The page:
TURLOCK – The Promise Scholars Program at California State University, Stanislaus, that seeks to provide emancipated foster youth with greater access to higher education, has received an appropriation of $285,000 from the federal government. The appropriation was included in the FY09 Omnibus Appropriations bill that was signed into law on March 11 by President Obama.
The $285,000 in federal funding will help CSU Stanislaus expand its Promise Scholars Program to provide college admission, guidance, housing, and counseling resources to a greater number of high school graduates from foster care situations.
“The Promise Scholars Program offers college-bound students from foster care situations the chance to fulfill their aspirations when they have the motivation, but not the means, to earn a University degree,” said Dr. Ham Shirvani, President of CSU Stanislaus. “The program can play a vital role in the lives of truly needy individuals working to become accomplished and successful citizens and overcome the hardships of their childhood.”
Shirvani continued, “All of us at CSU Stanislaus truly appreciate the ongoing support from our former student, Congressman Dennis Cardoza. He continually demonstrates his dedication to the University and the Central Valley, most recently by securing funding for our Promise Scholars Program to help foster youth. There are more great things to come as we continue to work with him on other projects.”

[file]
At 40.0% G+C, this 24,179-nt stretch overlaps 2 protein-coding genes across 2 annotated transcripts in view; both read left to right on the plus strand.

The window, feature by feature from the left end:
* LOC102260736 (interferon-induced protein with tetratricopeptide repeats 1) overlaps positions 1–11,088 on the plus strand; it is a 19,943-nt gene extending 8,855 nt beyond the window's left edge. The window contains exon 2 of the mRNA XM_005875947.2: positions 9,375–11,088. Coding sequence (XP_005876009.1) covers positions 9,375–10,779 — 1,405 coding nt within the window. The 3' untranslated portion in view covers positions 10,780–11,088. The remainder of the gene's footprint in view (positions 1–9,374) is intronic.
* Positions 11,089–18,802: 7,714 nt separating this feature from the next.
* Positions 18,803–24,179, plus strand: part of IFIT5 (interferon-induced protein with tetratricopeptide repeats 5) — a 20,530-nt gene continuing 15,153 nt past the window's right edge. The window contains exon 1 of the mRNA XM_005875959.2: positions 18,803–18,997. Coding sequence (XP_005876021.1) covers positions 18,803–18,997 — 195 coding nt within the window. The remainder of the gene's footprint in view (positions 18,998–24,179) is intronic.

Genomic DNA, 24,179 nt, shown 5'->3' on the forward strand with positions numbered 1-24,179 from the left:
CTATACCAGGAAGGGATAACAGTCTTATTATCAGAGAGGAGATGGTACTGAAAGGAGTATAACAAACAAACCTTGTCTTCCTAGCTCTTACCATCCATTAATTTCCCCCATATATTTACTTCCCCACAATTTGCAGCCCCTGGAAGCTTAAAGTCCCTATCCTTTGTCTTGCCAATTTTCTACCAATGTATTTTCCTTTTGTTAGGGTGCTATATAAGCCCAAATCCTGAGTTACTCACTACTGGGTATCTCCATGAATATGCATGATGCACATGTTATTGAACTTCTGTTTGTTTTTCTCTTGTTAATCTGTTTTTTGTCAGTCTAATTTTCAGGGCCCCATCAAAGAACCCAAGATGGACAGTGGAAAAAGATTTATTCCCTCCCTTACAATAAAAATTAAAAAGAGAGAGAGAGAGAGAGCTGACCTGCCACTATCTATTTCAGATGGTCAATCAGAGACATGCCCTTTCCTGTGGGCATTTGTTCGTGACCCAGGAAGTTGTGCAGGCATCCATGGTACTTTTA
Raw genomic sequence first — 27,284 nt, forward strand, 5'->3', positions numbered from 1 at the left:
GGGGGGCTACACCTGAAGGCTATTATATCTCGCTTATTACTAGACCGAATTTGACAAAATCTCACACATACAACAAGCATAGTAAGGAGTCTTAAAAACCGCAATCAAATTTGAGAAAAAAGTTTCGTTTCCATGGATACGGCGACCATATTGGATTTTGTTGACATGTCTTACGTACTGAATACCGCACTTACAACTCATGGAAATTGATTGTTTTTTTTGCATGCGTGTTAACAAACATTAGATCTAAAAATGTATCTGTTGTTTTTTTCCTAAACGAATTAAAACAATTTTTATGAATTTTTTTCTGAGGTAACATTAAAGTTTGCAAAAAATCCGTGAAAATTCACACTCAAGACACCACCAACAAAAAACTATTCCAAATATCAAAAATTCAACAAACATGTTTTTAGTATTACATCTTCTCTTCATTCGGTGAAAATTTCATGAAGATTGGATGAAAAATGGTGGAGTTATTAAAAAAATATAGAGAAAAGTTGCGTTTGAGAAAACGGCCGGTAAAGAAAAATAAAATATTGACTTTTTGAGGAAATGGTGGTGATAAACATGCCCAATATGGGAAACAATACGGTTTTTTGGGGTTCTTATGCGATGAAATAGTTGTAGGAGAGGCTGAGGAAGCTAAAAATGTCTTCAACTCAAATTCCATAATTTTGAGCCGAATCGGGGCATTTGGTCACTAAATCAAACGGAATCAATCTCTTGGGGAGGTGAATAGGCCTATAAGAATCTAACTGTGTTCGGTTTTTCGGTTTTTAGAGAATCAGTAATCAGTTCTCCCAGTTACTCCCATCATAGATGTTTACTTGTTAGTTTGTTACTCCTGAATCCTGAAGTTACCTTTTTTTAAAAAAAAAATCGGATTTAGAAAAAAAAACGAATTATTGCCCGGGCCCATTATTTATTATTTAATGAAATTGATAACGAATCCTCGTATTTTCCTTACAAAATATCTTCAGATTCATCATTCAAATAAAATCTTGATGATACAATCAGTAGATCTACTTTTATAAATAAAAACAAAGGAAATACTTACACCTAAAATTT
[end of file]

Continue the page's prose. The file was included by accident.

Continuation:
Dennis Cardoza, U.S. Representative for California’s 18th Congressional District, said, “As a father of three, I have long supported education for our youth, especially those in need of some additional attention. I was pleased to have been able to obtain these funds for the Promise Scholars. I look forward to continuing to work with CSU Stanislaus and doing all I can to ensure its program is a success.”
Established in 2006 at CSU Stanislaus, the Promise Scholars Program currently includes 28 students who come from a variety of foster care backgrounds and receive financial assistance and encouragement to attain their educational goals. Three students have earned their degrees so far.
The successful program aims to provide youths from foster family backgrounds the opportunity to build a better future through higher education. Those who graduate from the program go on to lead productive lives as well-educated contributors to the economy in California’s Central Valley. Estimates indicate that 20 percent of all foster children in the United States (more than 100,000) reside in California.